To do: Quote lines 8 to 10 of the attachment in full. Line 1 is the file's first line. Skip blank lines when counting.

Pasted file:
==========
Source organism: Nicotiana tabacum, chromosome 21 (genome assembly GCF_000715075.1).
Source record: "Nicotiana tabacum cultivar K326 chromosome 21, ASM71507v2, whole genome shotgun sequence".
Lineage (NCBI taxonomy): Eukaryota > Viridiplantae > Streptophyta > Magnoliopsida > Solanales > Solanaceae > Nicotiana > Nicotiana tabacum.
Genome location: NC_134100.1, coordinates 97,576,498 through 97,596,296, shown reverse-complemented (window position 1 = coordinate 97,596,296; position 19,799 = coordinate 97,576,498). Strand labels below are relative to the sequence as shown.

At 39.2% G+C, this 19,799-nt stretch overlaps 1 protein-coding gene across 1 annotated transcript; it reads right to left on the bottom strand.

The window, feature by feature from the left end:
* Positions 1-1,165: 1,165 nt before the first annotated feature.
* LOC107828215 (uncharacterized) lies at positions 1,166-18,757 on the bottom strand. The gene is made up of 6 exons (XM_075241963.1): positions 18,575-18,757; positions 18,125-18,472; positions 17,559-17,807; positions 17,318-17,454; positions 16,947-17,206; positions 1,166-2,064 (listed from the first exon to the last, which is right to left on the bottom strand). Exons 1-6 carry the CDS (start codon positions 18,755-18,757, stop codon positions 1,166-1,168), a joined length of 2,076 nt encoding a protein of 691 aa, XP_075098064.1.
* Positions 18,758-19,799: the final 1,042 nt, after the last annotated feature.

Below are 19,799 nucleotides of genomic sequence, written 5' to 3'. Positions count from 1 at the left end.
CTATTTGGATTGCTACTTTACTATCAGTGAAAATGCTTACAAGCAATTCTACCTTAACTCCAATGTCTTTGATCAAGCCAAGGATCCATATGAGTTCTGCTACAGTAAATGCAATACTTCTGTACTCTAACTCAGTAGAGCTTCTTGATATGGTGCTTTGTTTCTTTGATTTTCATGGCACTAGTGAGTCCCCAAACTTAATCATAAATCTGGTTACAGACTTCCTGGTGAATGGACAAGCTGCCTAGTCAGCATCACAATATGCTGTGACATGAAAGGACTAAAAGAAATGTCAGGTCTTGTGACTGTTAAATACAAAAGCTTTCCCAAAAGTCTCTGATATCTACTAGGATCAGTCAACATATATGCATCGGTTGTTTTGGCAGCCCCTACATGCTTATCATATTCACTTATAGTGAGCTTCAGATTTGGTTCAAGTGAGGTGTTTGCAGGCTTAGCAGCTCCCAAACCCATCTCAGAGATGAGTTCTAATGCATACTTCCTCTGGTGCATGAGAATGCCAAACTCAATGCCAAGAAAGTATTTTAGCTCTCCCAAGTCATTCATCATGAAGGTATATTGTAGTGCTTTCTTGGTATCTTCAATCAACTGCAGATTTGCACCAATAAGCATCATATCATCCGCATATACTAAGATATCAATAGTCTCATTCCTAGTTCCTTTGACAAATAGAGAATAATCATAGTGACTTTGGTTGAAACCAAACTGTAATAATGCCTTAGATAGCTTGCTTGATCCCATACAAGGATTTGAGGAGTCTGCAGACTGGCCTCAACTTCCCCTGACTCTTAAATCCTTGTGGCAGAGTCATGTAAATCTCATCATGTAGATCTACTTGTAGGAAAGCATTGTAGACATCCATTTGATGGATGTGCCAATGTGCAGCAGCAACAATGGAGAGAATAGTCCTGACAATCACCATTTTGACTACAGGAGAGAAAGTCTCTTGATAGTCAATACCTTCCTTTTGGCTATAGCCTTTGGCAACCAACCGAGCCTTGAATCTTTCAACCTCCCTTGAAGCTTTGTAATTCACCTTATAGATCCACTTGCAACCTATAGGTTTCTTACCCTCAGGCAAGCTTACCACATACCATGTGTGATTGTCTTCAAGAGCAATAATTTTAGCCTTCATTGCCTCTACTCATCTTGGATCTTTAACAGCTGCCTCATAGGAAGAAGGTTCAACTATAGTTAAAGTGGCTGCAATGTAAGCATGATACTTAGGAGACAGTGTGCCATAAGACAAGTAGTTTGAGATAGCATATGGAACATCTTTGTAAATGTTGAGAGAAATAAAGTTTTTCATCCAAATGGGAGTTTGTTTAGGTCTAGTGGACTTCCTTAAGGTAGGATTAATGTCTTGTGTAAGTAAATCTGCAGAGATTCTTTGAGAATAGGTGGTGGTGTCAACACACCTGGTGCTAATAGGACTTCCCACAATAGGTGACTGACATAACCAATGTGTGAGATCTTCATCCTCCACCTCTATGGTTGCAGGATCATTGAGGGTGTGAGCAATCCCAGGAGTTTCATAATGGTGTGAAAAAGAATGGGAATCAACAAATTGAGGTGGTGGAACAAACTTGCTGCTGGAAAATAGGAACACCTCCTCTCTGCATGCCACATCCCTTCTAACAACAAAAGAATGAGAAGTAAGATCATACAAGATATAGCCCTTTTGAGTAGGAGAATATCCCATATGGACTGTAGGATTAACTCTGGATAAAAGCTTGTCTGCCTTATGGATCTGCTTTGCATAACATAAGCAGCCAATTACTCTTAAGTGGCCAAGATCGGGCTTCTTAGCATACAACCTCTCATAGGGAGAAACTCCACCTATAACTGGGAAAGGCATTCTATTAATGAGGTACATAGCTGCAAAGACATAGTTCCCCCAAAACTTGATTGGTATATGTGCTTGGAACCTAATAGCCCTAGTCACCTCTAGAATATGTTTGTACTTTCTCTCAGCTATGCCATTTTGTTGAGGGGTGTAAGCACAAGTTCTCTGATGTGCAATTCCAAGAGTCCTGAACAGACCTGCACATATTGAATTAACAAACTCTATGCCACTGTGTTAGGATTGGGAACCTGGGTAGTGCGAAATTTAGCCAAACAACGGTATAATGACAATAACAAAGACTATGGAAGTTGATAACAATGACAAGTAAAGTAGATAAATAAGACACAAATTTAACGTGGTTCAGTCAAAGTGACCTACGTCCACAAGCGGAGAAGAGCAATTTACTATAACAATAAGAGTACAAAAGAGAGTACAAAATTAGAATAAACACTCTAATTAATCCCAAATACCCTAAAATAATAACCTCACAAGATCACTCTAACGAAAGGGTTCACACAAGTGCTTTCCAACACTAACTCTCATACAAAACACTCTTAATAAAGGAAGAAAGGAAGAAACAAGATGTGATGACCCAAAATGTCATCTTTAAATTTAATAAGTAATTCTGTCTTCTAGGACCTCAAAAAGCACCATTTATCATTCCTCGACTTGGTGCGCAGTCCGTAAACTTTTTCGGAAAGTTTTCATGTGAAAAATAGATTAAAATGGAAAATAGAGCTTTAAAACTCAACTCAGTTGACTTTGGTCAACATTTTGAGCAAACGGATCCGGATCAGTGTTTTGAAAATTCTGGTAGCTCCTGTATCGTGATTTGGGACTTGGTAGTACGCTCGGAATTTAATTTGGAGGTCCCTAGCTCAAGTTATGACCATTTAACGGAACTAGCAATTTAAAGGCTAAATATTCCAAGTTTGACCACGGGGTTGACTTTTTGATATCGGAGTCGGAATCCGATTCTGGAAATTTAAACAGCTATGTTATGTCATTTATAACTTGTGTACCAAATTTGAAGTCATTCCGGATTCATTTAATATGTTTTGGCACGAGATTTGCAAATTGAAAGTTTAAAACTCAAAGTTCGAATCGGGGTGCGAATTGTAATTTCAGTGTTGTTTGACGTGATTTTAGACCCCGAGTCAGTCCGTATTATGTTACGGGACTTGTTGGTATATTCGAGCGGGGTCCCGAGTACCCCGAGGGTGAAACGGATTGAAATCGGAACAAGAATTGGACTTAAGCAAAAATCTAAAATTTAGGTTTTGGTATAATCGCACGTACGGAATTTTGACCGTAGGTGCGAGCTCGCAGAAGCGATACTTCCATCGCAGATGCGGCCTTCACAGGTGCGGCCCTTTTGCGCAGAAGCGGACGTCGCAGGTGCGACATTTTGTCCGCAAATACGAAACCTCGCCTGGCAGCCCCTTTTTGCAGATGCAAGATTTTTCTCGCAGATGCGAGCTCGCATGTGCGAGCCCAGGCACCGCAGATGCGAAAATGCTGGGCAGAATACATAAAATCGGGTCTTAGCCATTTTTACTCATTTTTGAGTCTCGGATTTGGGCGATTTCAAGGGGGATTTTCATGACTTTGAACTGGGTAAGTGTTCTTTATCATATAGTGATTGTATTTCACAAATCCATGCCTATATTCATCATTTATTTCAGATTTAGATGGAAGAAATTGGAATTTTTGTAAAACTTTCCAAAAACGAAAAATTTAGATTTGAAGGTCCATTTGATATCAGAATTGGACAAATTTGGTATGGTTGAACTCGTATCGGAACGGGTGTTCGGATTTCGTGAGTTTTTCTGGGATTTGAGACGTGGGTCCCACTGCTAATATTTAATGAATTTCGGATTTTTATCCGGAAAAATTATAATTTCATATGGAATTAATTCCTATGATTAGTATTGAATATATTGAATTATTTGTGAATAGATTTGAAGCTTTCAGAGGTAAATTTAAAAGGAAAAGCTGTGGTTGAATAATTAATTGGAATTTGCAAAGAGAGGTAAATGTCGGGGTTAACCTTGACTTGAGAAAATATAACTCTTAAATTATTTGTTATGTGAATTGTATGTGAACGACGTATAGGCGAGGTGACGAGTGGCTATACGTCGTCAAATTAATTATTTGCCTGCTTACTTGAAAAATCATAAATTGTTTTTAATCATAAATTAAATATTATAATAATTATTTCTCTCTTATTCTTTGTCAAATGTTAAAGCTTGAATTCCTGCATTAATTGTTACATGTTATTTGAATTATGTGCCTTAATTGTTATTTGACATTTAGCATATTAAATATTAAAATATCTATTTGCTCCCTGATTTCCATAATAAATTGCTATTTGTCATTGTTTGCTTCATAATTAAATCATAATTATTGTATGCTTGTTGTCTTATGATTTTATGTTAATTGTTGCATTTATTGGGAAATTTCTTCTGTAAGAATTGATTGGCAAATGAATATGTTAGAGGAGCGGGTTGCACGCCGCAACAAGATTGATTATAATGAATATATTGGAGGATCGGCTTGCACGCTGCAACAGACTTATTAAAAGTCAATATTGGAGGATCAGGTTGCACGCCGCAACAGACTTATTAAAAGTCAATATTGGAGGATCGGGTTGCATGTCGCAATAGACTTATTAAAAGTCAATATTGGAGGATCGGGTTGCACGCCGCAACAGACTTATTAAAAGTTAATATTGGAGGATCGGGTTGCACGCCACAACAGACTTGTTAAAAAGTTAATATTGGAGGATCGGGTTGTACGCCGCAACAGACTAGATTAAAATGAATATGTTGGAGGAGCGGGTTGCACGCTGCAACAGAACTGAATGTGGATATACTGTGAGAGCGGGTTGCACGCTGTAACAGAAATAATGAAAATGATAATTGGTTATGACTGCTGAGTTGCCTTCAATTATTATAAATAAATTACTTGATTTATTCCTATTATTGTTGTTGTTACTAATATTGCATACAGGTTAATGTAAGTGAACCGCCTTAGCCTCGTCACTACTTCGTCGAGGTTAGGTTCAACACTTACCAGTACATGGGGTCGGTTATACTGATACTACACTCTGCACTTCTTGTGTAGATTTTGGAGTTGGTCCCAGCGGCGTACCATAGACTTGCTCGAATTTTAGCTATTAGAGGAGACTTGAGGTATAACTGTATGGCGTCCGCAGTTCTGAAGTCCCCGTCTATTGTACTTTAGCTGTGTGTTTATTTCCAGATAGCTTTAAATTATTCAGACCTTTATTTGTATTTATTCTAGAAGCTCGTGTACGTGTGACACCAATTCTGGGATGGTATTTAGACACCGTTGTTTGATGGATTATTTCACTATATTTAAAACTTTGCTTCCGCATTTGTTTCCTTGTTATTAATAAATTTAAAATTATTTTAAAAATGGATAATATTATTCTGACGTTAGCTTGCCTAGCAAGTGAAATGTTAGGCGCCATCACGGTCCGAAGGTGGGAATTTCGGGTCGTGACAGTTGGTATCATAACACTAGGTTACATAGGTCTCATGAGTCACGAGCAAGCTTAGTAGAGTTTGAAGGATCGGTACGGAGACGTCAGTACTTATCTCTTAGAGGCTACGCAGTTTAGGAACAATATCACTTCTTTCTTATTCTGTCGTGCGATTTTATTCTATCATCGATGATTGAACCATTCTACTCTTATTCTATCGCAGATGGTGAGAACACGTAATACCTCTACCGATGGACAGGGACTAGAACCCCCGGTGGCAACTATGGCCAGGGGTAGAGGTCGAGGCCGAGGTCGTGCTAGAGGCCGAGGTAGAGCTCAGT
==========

* LOC107828215 (uncharacterized) lies at positions 1,166-18,757 on the bottom strand. The gene is made up of 6 exons (XM_075241963.1): positions 18,575-18,757; positions 18,125-18,472; positions 17,559-17,807; positions 17,318-17,454; positions 16,947-17,206; positions 1,166-2,064 (listed from the first exon to the last, which is right to left on the bottom strand). Exons 1-6 carry the CDS (start codon positions 18,755-18,757, stop codon positions 1,166-1,168), a joined length of 2,076 nt encoding a protein of 691 aa, XP_075098064.1.
* Positions 18,758-19,799: the final 1,042 nt, after the last annotated feature.

Below are 19,799 nucleotides of genomic sequence, written 5' to 3'. Positions count from 1 at the left end.